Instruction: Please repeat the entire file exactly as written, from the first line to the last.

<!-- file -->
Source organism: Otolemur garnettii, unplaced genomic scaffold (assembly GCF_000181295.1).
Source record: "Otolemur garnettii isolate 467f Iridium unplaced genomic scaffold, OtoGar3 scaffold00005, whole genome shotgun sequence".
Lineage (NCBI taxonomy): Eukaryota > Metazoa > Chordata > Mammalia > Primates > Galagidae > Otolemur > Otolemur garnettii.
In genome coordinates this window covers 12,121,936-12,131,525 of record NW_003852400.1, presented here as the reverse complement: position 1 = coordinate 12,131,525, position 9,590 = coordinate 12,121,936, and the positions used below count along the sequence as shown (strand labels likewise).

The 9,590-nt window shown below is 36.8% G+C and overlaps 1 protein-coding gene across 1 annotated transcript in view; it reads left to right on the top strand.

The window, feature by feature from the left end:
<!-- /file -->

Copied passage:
Source organism: Otolemur garnettii, unplaced genomic scaffold (assembly GCF_000181295.1).
Source record: "Otolemur garnettii isolate 467f Iridium unplaced genomic scaffold, OtoGar3 scaffold00005, whole genome shotgun sequence".
Lineage (NCBI taxonomy): Eukaryota > Metazoa > Chordata > Mammalia > Primates > Galagidae > Otolemur > Otolemur garnettii.
In genome coordinates this window covers 12,121,936-12,131,525 of record NW_003852400.1, presented here as the reverse complement: position 1 = coordinate 12,131,525, position 9,590 = coordinate 12,121,936, and the positions used below count along the sequence as shown (strand labels likewise).

The 9,590-nt window shown below is 36.8% G+C and overlaps 1 protein-coding gene across 1 annotated transcript in view; it reads left to right on the top strand.

The window, feature by feature from the left end: